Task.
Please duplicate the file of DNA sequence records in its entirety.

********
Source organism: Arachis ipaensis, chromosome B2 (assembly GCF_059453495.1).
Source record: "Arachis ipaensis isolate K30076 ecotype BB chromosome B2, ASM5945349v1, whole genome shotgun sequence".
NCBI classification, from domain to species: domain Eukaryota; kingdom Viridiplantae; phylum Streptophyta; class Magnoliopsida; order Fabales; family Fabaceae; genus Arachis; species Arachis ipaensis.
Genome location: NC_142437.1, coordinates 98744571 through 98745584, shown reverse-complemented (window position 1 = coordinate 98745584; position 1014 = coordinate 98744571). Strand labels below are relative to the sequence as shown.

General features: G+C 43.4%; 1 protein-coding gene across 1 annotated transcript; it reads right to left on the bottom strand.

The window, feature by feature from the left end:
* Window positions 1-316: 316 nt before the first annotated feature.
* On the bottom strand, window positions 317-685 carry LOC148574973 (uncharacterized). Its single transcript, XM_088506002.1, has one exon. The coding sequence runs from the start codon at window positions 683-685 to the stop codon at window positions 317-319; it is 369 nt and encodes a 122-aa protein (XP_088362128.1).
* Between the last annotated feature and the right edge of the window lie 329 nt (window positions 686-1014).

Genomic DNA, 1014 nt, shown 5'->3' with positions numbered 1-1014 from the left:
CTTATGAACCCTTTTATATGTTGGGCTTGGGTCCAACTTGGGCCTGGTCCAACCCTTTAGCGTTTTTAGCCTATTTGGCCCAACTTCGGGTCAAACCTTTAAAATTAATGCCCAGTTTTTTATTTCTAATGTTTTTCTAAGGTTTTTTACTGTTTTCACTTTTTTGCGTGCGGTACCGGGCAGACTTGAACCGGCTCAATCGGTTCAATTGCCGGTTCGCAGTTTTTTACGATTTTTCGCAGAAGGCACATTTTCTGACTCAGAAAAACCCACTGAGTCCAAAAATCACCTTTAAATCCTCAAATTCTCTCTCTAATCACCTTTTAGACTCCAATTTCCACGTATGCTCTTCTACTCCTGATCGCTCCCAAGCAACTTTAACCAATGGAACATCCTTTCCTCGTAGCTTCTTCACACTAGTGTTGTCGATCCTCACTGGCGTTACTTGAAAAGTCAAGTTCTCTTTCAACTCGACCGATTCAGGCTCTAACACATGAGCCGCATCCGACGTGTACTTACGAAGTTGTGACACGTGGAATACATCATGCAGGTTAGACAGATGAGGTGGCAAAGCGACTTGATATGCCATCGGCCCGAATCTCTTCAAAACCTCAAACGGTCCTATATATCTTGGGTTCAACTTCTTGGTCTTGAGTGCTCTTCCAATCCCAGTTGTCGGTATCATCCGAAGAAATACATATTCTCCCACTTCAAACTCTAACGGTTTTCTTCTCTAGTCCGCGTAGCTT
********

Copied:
Source organism: Arachis ipaensis, chromosome B2 (assembly GCF_059453495.1).
Source record: "Arachis ipaensis isolate K30076 ecotype BB chromosome B2, ASM5945349v1, whole genome shotgun sequence".
NCBI classification, from domain to species: domain Eukaryota; kingdom Viridiplantae; phylum Streptophyta; class Magnoliopsida; order Fabales; family Fabaceae; genus Arachis; species Arachis ipaensis.
Genome location: NC_142437.1, coordinates 98744571 through 98745584, shown reverse-complemented (window position 1 = coordinate 98745584; position 1014 = coordinate 98744571). Strand labels below are relative to the sequence as shown.

General features: G+C 43.4%; 1 protein-coding gene across 1 annotated transcript; it reads right to left on the bottom strand.

The window, feature by feature from the left end:
* Window positions 1-316: 316 nt before the first annotated feature.
* On the bottom strand, window positions 317-685 carry LOC148574973 (uncharacterized). Its single transcript, XM_088506002.1, has one exon. The coding sequence runs from the start codon at window positions 683-685 to the stop codon at window positions 317-319; it is 369 nt and encodes a 122-aa protein (XP_088362128.1).
* Between the last annotated feature and the right edge of the window lie 329 nt (window positions 686-1014).

Genomic DNA, 1014 nt, shown 5'->3' with positions numbered 1-1014 from the left:
CTTATGAACCCTTTTATATGTTGGGCTTGGGTCCAACTTGGGCCTGGTCCAACCCTTTAGCGTTTTTAGCCTATTTGGCCCAACTTCGGGTCAAACCTTTAAAATTAATGCCCAGTTTTTTATTTCTAATGTTTTTCTAAGGTTTTTTACTGTTTTCACTTTTTTGCGTGCGGTACCGGGCAGACTTGAACCGGCTCAATCGGTTCAATTGCCGGTTCGCAGTTTTTTACGATTTTTCGCAGAAGGCACATTTTCTGACTCAGAAAAACCCACTGAGTCCAAAAATCACCTTTAAATCCTCAAATTCTCTCTCTAATCACCTTTTAGACTCCAATTTCCACGTATGCTCTTCTACTCCTGATCGCTCCCAAGCAACTTTAACCAATGGAACATCCTTTCCTCGTAGCTTCTTCACACTAGTGTTGTCGATCCTCACTGGCGTTACTTGAAAAGTCAAGTTCTCTTTCAACTCGACCGATTCAGGCTCTAACACATGAGCCGCATCCGACGTGTACTTACGAAGTTGTGACACGTGGAATACATCATGCAGGTTAGACAGATGAGGTGGCAAAGCGACTTGATATGCCATCGGCCCGAATCTCTTCAAAACCTCAAACGGTCCTATATATCTTGGGTTCAACTTCTTGGTCTTGAGTGCTCTTCCAATCCCAGTTGTCGGTATCATCCGAAGAAATACATATTCTCCCACTTCAAACTCTAACGGTTTTCTTCTCTAGTCCGCGTAGCTT